The Responsa Project began in 1963 at the Weizmann Institute. Over the years it migrated to Bar Ilan University. An early version of the system was already running in 1967.
In the first stages of the project, we decided to focus on the Responsa literature (questions and answers – shut,in Hebrew). Jews have traditionally asked their local rabbis for advice on almost every subject. Many of the resulting questions and answers were collected in books. These responsa accordingly contain numerous halachic, historical, sociological and economic data which reflect approximately one thousand years of the Jewish life. Due to the quantity of this material, a special committee was established to set priorities about which texts to include in the database, in light of their relevance, scope and accessibility.
Data entry has been going on for more than thirty years. Initially the system ran in batch mode on an IBM mainframe. Later, from 1979, it also became usable in a time-sharing mode from terminals on the Bar-Ilan campus, as well as from a growing number of terminals off-campus. At that time this was no small technological feat.
In 1990, following the development of the CD-ROM, the immense database was compressed into a single compact disk, and presently the system can be installed on almost any personal computer.
Version 1.0 of the new system was completed in late 1992, and new versions have been issued more-or-less annually, with the latest version, 27+, issued in January 2019. Each version includes new texts in the Responsa databases and improvements in the retrieval software.
In 2007, the Responsa Project was awarded the prestigious Israel Prize for Torah Literature.
Responsa Project Release 27+ (2019)
Today the Responsa Project Disk on Key (DOK) contains more than 120,000 Responsa and more than 600,000 hypertext links between the databases, totalling more than 560 million words. The program uses an advanced, user-friendly Windows interface, with powerful cross-referencing and search options. Extensive biographical data on the authors of Responsa texts have been added as well, along with a unique context-sensitive dictionary of abbreviations.
Many new and important books of Responsa and other Judaic texts have been included in the most recent versions of the Responsa DOK. The Responsa Databases includes:
- Bible and Bible Commentaries
- Mishnah and Mishnah Commentaries
- Minor Tractates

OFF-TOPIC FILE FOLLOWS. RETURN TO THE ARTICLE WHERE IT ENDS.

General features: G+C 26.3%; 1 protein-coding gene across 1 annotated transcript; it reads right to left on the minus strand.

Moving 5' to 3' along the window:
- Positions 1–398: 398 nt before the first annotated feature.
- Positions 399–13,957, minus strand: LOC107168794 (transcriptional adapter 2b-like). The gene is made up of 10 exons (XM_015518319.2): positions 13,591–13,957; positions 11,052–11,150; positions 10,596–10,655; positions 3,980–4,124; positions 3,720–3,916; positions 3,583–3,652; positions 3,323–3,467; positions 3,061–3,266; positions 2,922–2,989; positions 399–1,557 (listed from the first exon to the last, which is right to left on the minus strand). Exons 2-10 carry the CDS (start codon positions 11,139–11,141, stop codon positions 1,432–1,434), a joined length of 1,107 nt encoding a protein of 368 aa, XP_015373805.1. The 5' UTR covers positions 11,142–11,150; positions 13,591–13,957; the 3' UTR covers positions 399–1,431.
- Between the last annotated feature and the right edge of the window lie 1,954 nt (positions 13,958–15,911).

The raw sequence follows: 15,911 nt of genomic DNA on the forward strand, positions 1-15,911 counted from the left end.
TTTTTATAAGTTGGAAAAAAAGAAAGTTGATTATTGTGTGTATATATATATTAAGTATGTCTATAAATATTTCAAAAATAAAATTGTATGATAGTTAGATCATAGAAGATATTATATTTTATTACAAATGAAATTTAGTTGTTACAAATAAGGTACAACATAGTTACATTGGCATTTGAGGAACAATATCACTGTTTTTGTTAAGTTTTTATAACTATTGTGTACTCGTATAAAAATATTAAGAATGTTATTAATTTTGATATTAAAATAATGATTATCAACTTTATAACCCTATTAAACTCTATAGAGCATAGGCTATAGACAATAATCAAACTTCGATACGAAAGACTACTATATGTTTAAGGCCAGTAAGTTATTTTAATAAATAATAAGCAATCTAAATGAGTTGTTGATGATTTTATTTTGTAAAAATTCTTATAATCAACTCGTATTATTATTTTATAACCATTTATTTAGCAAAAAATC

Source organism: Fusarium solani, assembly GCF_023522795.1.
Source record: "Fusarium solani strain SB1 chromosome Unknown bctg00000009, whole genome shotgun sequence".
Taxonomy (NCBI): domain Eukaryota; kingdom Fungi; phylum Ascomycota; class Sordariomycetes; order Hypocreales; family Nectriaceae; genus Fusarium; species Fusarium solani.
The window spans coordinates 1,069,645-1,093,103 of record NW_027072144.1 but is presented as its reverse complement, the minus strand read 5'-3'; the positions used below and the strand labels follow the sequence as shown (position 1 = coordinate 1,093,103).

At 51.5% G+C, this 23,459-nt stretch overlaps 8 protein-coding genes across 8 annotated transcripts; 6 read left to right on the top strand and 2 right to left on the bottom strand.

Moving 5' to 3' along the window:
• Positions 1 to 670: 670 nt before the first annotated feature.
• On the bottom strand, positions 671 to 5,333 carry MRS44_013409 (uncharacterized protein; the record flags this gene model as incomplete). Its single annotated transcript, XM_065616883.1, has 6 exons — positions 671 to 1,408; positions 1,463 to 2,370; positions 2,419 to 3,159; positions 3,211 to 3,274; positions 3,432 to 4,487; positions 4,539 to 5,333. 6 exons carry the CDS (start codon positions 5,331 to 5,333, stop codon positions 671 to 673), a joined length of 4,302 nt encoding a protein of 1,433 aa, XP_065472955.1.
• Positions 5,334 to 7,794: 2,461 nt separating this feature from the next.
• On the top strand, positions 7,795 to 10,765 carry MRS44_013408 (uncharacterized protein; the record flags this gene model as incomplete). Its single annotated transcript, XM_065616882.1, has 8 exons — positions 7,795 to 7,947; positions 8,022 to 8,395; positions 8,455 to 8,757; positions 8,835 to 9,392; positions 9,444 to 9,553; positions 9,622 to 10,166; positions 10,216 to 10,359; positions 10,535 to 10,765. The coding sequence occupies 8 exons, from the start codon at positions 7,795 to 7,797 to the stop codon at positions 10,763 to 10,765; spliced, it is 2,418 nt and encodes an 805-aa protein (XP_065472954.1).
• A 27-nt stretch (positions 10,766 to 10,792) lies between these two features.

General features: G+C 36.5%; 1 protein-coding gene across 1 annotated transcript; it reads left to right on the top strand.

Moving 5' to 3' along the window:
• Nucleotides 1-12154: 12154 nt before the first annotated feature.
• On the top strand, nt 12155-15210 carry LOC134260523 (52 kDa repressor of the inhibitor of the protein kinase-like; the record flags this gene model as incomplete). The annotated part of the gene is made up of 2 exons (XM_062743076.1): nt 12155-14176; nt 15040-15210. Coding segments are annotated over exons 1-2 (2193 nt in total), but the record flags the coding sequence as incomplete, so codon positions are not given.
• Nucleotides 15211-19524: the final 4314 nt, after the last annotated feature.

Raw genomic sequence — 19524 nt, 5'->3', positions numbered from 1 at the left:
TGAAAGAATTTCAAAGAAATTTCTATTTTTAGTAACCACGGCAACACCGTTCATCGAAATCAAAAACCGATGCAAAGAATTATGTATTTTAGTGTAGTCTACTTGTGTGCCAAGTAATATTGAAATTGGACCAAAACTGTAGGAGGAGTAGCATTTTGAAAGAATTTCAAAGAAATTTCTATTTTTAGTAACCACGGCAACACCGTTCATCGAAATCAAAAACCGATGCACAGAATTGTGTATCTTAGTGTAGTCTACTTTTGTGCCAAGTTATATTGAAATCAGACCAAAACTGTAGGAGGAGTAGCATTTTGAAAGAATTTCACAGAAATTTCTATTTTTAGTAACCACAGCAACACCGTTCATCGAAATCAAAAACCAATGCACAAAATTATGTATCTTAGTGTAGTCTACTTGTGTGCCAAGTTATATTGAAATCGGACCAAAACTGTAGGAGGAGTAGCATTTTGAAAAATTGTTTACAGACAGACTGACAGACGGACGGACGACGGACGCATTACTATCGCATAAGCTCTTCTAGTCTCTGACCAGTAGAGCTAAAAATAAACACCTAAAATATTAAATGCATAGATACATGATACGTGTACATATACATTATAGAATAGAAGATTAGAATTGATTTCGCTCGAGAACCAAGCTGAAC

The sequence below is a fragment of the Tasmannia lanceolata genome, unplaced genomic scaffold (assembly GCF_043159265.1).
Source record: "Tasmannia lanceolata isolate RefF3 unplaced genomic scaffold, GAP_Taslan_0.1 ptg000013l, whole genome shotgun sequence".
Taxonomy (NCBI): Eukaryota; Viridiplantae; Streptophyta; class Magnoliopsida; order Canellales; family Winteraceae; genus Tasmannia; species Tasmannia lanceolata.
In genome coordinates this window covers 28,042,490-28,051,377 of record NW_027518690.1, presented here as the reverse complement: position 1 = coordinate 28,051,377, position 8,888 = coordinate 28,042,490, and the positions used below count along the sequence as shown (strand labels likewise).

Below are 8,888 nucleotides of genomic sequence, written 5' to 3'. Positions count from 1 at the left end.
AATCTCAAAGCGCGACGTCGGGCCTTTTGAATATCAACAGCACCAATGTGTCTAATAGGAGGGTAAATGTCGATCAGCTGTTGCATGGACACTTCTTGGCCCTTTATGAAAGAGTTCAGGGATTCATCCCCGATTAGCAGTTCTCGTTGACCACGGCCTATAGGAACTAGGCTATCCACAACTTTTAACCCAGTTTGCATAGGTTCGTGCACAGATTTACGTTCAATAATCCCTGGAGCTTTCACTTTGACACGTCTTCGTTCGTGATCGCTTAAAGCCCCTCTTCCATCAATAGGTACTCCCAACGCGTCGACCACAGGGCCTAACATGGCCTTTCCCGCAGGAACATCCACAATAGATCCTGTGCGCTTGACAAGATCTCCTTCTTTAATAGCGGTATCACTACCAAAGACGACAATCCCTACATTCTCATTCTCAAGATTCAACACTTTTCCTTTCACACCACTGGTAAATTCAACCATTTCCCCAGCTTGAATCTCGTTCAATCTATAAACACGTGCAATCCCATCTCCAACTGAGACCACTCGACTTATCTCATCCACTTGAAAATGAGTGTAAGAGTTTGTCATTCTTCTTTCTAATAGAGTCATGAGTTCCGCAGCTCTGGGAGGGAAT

- Talmud Bavli and Commentaries
- Talmud Yerushalmi
- Be’urim Ve-Likkutim
- Halachic Midrashim
- Aggadic Midrashim
- Halacha and Minhagim
- Sifrei Mitzvot
- Mussar and Jewish Thought
- Rambam and Commentaries (including 186 Commentaries – Friedberg ed.)
- Tur and Commentaries
- Shulchan Aruch and Commentaries
- Sifrei Chasidut
- Sifrei Kelalim and Seder Ha-Dorot
- Chiddushim by Topic
- Talmudic Encyclopedia
- Other Encyclopedias
For a more detailed list of the Responsa Databases and their contents see Contents of Responsa Databases
About the Directors
The Responsa Project was conceived by Professor Aviezri Fraenkel, who founded it in 1963, when he formulated its aims and methodology. He directed the Project until 1974. Professor Yaacov Choueka, joined in 1966, and served as the Project’s director from 1974 to 1986. (Professor Nachum Dershowitz directed the project during 1974-1975, when Choueka was on sabbatical.)
The directors worked together with a large staff of dedicated Torah scholars, researchers and assistants who specialized in computer science, Judaic studies, and Hebrew computational linguistics.
Professor. Uri Schild was the director of the project from 1990 to 1997. During his 1995-1996 sabbatical, the project was headed by Professor Amihood Amir, Professor Shmuel Tomi Klein was the director in 1997/1998.
and during 2004-2017 the project was directed by Professor Shmaryahu Hoz.
For the past few years, the Project has been headed by Rabbi Yaacov Weinberger, together with a small team of scholars and software engineers. In 1991, an Academic Advisory Committee was appointed, whose responsibilities were to recommend and oversee all the policies of the Project, both in the contents of the Project and in decisions regarding which books and publications will be used. In 1997, Professor Yaakov Spiegel, from the Talmud department in Bar Ilan University, was appointed to head this committee. Other advisory members are Professor Aviezri Fraenkel and Professor Leib Moskovitz.